While Sketchpad introduced the need for windows, Douglas Engelbart and his Online System were the first to actually introduce real windows, although you’d hardly recognise them. Englebart had been working on the conceptual ideas behind the NLS since the early ’60s, influenced by Vannevar Bush‘s Memex, and while employed at the Stanford Research Institute, he and his team were able to materialise his ideas into the oN-Line System (the NLS) in 1968. In a dramatic fashion (it was filmed by four television cameras), they demonstrated the NLS to a group of more than a thousand computer professionals. And left them completely breathless during what is now referred to as “The mother of all demos“. I often wonder how many of those one thousand people actually had any idea of what they had just seen.
With the NLS, Engelbart demonstrated, for the first time, several things that we are barely able to do even today. Hypertext linking, email, context-sensitive help, teleconferencing, instant messaging, full-screen text editing, networked document collaboration, and to top it all off, video conferencing. All this information was presented in a graphical user interface featuring a mouse and its pointer, and windows. The display used vector graphics, but was only able to display straight lines and uppercase letters. NLS sported real windows, but the windows didn’t have any boundaries such as window borders or titlebars.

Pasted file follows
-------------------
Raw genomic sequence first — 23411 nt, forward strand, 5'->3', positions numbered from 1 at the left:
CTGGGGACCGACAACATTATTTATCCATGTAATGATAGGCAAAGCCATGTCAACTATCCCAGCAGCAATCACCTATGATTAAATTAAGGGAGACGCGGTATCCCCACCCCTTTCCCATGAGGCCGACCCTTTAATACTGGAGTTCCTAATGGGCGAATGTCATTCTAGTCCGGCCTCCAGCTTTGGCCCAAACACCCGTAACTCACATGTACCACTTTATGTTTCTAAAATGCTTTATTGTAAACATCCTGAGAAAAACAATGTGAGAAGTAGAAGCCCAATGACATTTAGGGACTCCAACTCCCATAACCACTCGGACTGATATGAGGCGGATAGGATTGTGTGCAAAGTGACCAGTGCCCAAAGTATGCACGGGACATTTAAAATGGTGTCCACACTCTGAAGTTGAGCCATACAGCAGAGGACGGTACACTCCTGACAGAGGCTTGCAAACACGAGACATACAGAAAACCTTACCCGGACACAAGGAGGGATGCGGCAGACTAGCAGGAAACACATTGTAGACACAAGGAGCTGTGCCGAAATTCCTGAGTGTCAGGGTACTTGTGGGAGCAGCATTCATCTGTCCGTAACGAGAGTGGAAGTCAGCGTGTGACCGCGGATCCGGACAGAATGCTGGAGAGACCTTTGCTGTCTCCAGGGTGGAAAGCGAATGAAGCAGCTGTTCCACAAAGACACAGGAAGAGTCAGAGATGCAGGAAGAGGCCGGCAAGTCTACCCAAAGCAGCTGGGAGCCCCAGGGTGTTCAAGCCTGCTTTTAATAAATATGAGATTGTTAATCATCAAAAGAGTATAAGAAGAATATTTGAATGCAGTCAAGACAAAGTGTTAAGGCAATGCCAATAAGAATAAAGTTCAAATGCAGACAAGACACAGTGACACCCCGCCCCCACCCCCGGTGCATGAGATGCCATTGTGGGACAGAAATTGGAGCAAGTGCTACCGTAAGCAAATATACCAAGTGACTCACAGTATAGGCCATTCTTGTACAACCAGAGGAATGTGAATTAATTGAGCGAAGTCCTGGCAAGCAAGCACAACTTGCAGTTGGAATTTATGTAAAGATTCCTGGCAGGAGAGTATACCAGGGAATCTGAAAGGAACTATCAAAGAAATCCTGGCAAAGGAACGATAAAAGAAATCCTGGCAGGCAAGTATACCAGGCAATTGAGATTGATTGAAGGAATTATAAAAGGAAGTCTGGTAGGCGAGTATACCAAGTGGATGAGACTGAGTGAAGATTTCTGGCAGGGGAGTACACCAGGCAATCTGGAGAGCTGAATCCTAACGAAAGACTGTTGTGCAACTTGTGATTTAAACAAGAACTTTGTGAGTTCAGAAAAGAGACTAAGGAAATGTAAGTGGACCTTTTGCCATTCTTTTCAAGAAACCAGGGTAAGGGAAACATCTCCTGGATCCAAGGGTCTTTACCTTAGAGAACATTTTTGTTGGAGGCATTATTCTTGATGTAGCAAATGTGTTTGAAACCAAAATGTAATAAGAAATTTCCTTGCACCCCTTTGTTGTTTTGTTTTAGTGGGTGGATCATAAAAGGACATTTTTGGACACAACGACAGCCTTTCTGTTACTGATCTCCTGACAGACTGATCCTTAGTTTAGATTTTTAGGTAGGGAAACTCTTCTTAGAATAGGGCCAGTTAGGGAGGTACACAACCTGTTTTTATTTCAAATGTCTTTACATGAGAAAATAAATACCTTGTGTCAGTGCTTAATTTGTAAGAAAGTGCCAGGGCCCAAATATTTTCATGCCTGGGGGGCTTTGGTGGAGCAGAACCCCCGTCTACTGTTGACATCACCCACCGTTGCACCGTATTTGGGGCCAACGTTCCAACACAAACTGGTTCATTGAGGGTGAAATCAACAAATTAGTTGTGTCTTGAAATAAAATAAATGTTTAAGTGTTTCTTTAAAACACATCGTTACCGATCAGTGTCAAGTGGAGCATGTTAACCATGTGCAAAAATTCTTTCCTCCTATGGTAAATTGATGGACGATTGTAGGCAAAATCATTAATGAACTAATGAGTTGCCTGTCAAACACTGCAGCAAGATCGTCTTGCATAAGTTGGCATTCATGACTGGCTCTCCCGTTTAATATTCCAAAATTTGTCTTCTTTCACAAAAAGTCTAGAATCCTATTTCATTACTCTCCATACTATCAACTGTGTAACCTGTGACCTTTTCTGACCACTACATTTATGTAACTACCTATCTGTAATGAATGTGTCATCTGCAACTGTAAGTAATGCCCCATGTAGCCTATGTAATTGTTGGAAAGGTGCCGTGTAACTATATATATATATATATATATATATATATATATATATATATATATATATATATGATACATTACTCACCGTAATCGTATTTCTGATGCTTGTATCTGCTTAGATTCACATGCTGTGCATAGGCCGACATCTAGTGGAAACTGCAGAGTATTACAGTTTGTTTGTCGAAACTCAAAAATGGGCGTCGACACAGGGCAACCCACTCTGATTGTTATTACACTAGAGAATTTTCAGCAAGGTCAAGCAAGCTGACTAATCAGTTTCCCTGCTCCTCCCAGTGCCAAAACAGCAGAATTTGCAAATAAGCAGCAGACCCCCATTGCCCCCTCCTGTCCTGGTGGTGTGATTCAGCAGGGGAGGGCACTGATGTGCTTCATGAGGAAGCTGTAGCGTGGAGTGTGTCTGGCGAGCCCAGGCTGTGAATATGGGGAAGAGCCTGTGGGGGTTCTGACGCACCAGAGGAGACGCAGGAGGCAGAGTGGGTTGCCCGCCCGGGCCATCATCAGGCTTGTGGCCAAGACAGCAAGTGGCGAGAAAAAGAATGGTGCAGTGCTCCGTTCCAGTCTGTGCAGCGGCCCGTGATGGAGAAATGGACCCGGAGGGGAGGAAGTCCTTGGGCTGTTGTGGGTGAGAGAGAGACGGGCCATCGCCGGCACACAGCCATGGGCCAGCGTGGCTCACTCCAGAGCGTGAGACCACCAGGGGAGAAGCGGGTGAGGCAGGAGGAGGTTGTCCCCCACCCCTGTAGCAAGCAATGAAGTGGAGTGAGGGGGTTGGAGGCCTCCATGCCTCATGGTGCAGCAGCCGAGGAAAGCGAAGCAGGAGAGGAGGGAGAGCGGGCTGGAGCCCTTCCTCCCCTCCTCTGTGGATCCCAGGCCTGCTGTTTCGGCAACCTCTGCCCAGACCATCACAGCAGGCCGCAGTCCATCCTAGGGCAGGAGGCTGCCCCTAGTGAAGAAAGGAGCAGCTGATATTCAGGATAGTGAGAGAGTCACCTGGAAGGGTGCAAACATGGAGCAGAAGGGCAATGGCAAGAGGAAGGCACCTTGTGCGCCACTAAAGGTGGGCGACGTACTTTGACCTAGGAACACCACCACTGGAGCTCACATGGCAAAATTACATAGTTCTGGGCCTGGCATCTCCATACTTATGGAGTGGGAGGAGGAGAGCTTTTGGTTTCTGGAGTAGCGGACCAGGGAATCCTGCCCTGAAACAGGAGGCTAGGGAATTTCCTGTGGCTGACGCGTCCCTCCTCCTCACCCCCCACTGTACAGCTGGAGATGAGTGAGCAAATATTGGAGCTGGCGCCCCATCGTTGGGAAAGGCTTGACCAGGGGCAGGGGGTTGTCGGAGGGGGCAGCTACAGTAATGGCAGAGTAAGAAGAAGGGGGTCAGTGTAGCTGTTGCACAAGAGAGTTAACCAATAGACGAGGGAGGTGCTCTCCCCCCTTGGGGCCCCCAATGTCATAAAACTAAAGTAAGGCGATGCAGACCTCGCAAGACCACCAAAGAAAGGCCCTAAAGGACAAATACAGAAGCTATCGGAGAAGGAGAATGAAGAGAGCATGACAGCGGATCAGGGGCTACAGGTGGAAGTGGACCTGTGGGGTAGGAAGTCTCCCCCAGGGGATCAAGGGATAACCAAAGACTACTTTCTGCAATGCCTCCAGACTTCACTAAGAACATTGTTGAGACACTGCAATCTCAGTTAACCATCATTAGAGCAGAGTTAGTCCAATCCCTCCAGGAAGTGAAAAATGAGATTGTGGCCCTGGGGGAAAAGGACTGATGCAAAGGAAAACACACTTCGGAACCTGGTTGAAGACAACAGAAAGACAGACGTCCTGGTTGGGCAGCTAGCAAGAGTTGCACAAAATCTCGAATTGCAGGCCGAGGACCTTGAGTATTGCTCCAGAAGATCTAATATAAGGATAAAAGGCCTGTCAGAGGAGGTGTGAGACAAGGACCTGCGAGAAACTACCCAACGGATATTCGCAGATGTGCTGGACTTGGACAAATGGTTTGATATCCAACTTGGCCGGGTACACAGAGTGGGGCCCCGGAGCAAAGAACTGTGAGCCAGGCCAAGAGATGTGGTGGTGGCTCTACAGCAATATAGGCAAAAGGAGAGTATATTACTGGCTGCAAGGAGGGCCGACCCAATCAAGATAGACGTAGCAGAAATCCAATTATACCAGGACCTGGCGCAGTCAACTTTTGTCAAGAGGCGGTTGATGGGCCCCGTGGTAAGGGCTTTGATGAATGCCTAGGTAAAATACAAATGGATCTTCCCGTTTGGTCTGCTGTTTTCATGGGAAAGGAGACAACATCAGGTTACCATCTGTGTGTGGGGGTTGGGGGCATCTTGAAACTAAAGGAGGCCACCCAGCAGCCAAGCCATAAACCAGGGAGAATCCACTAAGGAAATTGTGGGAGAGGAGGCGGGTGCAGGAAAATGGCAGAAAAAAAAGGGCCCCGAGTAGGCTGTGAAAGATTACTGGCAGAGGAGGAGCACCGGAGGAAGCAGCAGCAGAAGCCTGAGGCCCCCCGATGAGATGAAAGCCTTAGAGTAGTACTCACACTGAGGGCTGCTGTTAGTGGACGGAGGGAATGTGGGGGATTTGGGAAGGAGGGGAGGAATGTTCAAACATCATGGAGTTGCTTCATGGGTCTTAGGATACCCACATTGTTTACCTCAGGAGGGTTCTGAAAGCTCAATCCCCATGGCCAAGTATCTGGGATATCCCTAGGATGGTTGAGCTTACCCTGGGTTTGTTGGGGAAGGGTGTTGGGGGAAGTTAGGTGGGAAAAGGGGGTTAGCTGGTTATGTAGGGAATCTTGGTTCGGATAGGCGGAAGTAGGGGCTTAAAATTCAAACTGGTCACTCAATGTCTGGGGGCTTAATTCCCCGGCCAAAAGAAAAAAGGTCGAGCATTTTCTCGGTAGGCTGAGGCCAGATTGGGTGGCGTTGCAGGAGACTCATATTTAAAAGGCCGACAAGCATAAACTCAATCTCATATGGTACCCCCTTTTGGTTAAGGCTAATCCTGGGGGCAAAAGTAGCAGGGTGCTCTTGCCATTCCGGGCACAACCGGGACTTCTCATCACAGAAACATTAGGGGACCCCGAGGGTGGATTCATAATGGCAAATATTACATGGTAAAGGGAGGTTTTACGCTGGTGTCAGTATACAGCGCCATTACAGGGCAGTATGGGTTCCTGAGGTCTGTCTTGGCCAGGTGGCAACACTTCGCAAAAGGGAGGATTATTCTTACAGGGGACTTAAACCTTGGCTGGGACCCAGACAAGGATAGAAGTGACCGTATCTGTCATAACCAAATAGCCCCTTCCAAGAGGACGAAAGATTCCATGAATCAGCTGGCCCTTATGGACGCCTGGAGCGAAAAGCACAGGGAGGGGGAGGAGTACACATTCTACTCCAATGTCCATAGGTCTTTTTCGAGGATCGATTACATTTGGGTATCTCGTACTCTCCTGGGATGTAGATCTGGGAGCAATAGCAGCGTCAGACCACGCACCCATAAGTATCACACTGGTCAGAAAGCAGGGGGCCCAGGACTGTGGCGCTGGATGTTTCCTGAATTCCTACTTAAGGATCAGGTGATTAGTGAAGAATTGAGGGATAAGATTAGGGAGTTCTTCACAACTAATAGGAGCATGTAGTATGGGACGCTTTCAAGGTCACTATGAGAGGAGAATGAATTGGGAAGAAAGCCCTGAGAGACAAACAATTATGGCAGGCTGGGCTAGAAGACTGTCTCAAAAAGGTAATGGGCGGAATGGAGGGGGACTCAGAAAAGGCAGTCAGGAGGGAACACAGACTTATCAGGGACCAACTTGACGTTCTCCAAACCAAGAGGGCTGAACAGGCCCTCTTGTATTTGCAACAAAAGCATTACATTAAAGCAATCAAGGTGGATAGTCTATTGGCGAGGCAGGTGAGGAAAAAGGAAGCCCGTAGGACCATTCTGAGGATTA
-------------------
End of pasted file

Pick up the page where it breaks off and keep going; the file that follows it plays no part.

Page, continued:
The NLS was pure science fiction, but at the same time, it was difficult to use, and had a very steep learning curve. With the advent of mini and microcomputers, NLS faded into irrelevence, and many of Engelbart’s team members found their way to another company. This company was Xerox.